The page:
Author: Michael Robotham

2011, Mulholland Books

Filed under: Thriller

The line between “mystery” and “thriller” often gets blurred, but some novels stay staunchly to one side. The Wreckage, for instance, knows its a thriller, and I’m glad it doesn’t misrepresent itself. But it could’ve used a bit more mystery.

Robotham doesn’t try to fool you, and he doesn’t pace clues out at intervals, to give his narrative a lift when it sags in the middle. The second acts drags, weighed down by long passages where we wait idly by as the book’s heroes do the grunt work of investigation. By that point, we know the outline of the crime at the heart of the story and we’re filling in often inconsequential details; personally, I could’ve used more mystery right about here.

On the plus side, Robotham doesn’t cheat, so the heroes’ victories feel honest, and action sequences—like the riveting ending—captivate. All in all, The Wreckage has its lulls and its rapids, but it’s worth the ride.

Robotham’s plot centers around the war in Iraq, and the U.S.’s tactic of shipping millions upon billions of dollars to Baghdad (in huge blocks of cash), earmarked for the rebuilding effort. That cash gets spectacularly mismanaged—and that story is true. In the novel, we follow a journalist named Luca—a questionably sane, Arabic-speaking American who lives “outside the wire” in the unsecured zone of Baghdad. Luca begins to notice a suspicious pattern of bank heists, and following the money uncovers a quite massive conspiracy.

Meanwhile, a retired (disgraced) ex-detective named Ruiz picks up the other end of the case in London when a girl dupes, drugs, and robs him. Unbeknownst to each other, Ruiz and Luca work both ends toward the middle.

Robotham nails a few facets of this setup. He knows the life of a war correspondent like Luca, and it shows—while the picture of Iraq isn’t a clear or particularly enlightening one, the picture of a death-defying journo comes through with chilling sharpness.

For instance, in this passage a State Department goon sums Luca’s life up for him:

“You think you understand this place, Mr. Terracini, just because you speak the language, but you’re no different to the other hacks and glory hounds who turn up here wanting to put gloss on a new career or resurrect a fading one. You look at this country and think you’re going to sum it up in a thousand crisp words, but you wind up in the bar of the al-Hamra trying to make sense of the horror. Nobody understands this place.”

It’s a bleak picture, and Robotham’s most nuanced moments come at times like these, when his characters get surprised by the life awaiting them.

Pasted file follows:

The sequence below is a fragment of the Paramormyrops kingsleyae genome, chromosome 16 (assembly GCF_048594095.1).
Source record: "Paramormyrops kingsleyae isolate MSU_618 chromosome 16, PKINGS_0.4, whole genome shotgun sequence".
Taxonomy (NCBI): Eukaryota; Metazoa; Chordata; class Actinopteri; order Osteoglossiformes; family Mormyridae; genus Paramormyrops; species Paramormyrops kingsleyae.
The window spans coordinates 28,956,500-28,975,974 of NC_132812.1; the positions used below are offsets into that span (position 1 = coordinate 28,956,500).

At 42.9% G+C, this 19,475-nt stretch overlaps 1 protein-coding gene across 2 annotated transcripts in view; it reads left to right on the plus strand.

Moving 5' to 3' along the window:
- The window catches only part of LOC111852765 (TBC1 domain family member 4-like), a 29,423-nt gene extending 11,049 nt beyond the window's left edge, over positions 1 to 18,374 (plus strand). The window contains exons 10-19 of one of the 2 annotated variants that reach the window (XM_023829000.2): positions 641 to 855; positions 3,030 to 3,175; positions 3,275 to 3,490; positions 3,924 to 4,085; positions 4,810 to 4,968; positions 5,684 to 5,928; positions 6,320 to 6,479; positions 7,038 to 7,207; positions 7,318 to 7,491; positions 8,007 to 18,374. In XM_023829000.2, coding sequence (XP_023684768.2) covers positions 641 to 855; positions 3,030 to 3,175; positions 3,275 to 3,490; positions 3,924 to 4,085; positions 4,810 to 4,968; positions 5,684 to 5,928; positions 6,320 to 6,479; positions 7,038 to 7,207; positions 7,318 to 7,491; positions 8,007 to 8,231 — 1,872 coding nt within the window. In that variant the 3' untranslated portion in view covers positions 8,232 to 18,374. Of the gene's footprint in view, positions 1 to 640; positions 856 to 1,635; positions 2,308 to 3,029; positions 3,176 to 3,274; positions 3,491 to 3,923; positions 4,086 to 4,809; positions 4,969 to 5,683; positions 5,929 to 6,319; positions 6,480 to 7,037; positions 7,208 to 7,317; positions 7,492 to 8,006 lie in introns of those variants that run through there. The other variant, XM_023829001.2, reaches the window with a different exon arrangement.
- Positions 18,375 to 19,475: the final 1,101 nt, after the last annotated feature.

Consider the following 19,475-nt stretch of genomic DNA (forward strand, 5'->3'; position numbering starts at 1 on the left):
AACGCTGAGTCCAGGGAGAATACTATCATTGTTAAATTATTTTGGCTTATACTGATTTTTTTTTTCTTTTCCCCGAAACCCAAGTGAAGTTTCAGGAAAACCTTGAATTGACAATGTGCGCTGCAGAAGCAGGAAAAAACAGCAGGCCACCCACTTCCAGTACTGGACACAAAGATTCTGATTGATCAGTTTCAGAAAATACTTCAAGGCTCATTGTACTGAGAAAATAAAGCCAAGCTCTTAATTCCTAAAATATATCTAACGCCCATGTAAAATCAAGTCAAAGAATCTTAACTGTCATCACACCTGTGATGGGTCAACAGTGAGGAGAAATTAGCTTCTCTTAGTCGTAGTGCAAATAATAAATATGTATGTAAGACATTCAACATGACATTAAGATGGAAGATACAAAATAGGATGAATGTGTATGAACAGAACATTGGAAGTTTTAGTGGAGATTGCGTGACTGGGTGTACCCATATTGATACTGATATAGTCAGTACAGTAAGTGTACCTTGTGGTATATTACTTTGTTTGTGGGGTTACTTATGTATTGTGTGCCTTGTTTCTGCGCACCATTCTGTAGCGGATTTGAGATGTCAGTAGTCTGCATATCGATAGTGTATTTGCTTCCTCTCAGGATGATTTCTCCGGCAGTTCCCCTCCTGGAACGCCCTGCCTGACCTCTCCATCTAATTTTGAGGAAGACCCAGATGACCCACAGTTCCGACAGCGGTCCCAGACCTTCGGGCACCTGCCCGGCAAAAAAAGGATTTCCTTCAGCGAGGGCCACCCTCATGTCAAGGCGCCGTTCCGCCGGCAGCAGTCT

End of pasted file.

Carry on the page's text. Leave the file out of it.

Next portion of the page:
Those characters, while not strikingly original, are fun to watch. Ruiz’s bulldoggishness and his likeable, stubborn personality make him a pleasure to read. Luca isn’t quite as cool as Ruiz, but his arrogance and savviness keep him from being a dud.

Robotham’s prose rarely stumbles, and though he has too much fondness for incomplete sentences, his bright moments can be quite amusing. Like this one:

His mother has left six [emails], most of them indecipherable. When Luca was last home he installed voice recognition software on her computer because she couldn’t type. Now she just yells at the screen and the words get jumbled.

Her latest missive could be about his great-aunt Sophia or it could be his mother’s cat Sophocles. One of them is dead.

These moments are a bit too rare to call Robotham a stylist or a jokester, but I prefer rare gems to the overcooked quipping of a Walter Mosley or a Michael Connelly.

Other facets of Robotham’s narrative fall a little flat. When Ruiz first wakes up and finds himself robbed—most especially, when he discovers that his daughter’s wedding present has been stolen—his searing need for revenge electrifies the story. Until 20 pages later, that is, when he tracks down the girl who robbed him and finds himself defending her from a much larger threat. After Ruiz’s unholy anger loses its focus, his mild desire to sort out one last case just doesn’t burn as bright.

And, as I mentioned, there’s some bloat. For instance, I don’t need to read the entire conversation Luca has with the guy who drives the cash across the border into Syria or Jordan or wherever. This points to a weak spot inherent in Robotham’s setup: after about 100 pages, the only questions left unanswered are who exactly is stealing this money and why. That’s not enough to hold keen interest, because, after all, the money is its own motive.

Still, with The Wreckage, you’ll get exactly what you pay for: a thriller. It’ll have a contemporary wartime conspiracy plot and a blockbuster climax, a bit too much bloat, and not enough mystery. Overall, it hits the mark more than it misses.

Similar reads: The Long Fall, by Walter Mosley; The Informationist, by Taylor Stevens; The Missing, by Tim Gautreaux